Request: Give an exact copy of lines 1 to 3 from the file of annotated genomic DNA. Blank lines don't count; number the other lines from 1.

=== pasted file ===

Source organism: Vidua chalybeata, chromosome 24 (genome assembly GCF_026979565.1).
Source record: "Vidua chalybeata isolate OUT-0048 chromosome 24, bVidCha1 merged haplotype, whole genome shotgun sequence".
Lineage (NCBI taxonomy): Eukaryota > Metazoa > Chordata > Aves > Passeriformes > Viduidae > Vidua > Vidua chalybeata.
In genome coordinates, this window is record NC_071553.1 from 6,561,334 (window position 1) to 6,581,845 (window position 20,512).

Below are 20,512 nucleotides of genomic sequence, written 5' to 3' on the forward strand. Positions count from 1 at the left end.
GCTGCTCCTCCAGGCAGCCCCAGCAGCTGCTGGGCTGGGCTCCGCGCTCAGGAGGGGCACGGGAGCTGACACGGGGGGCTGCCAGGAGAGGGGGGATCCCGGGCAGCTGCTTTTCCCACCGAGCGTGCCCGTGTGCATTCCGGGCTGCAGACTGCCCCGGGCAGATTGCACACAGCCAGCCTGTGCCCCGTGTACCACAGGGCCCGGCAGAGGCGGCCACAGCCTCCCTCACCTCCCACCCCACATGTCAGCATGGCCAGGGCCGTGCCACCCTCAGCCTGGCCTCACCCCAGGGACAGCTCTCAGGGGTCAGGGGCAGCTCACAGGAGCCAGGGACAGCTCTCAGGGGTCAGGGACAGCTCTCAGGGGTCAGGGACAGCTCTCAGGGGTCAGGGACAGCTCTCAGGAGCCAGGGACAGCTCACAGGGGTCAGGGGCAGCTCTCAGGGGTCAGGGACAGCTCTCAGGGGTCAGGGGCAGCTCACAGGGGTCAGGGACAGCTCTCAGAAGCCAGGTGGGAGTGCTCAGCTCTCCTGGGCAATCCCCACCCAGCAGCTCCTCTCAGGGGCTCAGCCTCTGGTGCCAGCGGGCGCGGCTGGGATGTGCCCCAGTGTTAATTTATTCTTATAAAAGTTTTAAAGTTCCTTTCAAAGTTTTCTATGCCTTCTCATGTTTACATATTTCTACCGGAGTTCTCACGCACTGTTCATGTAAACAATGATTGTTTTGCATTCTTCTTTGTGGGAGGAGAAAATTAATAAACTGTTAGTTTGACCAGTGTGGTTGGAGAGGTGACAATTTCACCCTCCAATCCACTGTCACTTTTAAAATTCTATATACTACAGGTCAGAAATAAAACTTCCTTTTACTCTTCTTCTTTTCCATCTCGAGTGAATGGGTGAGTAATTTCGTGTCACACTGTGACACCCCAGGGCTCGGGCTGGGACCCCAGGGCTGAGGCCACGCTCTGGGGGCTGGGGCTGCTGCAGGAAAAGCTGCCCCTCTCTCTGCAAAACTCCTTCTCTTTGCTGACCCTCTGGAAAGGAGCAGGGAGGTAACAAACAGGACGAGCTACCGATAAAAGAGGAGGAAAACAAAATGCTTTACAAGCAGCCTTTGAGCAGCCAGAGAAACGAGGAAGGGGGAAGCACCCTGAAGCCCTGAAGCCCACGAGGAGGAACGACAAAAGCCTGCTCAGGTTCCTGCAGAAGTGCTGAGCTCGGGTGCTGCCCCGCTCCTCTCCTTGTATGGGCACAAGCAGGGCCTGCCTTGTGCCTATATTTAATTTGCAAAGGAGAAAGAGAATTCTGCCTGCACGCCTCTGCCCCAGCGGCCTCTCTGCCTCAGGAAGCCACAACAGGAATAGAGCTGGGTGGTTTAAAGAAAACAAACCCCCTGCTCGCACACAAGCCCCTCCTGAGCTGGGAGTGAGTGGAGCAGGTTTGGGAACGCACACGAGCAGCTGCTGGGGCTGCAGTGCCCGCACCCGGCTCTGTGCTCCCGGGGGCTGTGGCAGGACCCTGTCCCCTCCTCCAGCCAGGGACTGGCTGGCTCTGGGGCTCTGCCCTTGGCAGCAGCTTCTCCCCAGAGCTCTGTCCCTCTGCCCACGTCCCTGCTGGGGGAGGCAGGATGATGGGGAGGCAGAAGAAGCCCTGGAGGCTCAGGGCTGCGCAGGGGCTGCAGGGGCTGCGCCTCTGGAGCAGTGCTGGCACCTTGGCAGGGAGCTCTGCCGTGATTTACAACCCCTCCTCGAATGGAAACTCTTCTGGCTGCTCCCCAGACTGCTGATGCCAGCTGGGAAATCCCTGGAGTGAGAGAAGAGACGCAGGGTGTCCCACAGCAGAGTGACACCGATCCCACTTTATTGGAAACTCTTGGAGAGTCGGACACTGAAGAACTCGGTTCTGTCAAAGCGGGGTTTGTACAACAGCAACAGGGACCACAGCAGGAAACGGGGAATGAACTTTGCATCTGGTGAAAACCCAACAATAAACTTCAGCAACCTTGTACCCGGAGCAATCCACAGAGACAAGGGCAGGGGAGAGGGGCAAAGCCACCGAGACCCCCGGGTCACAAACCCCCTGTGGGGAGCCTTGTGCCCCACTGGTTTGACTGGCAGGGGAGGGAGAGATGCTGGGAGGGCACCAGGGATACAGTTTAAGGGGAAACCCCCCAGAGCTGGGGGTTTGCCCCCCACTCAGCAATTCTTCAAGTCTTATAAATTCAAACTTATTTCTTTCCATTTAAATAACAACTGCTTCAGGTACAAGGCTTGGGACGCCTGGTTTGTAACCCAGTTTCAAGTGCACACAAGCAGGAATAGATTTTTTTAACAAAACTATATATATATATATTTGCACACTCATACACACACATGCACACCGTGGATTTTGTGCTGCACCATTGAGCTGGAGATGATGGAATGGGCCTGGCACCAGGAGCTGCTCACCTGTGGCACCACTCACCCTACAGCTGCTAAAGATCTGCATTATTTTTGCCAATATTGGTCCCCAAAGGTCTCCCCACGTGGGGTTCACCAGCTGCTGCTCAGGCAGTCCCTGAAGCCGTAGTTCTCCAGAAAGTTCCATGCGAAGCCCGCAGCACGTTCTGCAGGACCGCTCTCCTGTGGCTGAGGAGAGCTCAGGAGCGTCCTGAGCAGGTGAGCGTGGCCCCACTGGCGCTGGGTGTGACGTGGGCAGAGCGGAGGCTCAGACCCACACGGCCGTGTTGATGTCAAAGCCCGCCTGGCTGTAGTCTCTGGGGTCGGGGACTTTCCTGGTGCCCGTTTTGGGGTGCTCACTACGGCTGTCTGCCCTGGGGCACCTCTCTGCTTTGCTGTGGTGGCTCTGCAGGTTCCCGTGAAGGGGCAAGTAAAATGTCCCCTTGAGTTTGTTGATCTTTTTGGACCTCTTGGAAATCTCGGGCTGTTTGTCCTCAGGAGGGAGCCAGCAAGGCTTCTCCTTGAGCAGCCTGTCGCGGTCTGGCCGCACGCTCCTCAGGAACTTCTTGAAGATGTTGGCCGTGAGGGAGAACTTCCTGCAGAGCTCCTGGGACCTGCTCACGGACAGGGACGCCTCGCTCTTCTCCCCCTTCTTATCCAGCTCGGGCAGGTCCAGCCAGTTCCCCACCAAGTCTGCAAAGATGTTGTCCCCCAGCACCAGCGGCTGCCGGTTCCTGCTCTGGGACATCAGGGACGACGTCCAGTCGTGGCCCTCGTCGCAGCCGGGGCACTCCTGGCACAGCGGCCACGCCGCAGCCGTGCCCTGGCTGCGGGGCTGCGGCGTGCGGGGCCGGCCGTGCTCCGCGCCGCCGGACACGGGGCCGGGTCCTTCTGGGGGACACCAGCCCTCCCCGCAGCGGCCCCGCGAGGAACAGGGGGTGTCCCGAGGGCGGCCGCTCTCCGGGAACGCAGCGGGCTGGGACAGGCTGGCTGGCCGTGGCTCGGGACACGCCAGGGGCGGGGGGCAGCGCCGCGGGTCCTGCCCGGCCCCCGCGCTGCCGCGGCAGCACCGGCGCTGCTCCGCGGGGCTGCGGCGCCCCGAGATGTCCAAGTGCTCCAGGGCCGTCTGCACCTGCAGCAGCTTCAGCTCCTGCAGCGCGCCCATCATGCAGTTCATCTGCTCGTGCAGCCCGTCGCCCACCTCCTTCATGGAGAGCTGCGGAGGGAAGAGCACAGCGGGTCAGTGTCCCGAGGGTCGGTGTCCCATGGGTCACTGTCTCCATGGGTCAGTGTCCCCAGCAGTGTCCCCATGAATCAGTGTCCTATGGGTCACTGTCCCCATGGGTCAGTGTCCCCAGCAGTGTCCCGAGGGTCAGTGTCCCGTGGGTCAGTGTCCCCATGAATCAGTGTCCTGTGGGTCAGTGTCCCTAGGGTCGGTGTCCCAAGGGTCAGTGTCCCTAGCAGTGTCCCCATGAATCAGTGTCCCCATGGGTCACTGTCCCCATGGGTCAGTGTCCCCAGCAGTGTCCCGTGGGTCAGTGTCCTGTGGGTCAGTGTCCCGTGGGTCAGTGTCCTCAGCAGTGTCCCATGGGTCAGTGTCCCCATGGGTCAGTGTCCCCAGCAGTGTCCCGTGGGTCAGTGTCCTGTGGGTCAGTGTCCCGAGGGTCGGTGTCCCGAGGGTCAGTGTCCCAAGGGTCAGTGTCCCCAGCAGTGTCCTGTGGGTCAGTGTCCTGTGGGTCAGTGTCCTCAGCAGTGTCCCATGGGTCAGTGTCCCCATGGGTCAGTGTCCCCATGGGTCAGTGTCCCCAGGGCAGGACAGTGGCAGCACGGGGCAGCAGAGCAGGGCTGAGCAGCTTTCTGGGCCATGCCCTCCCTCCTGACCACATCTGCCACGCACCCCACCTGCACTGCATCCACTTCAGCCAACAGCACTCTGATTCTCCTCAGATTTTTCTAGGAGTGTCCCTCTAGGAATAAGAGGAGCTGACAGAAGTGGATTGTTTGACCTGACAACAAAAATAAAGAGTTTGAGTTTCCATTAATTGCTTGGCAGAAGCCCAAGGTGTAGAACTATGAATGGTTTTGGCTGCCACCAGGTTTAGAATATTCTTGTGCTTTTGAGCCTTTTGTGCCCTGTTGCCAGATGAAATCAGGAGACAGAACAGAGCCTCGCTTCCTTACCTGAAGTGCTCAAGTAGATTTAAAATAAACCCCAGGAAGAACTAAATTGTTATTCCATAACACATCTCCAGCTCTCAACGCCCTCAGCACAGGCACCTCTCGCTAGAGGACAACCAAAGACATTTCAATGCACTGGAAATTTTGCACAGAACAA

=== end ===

Source organism: Vidua chalybeata, chromosome 24 (genome assembly GCF_026979565.1).
Source record: "Vidua chalybeata isolate OUT-0048 chromosome 24, bVidCha1 merged haplotype, whole genome shotgun sequence".
Lineage (NCBI taxonomy): Eukaryota > Metazoa > Chordata > Aves > Passeriformes > Viduidae > Vidua > Vidua chalybeata.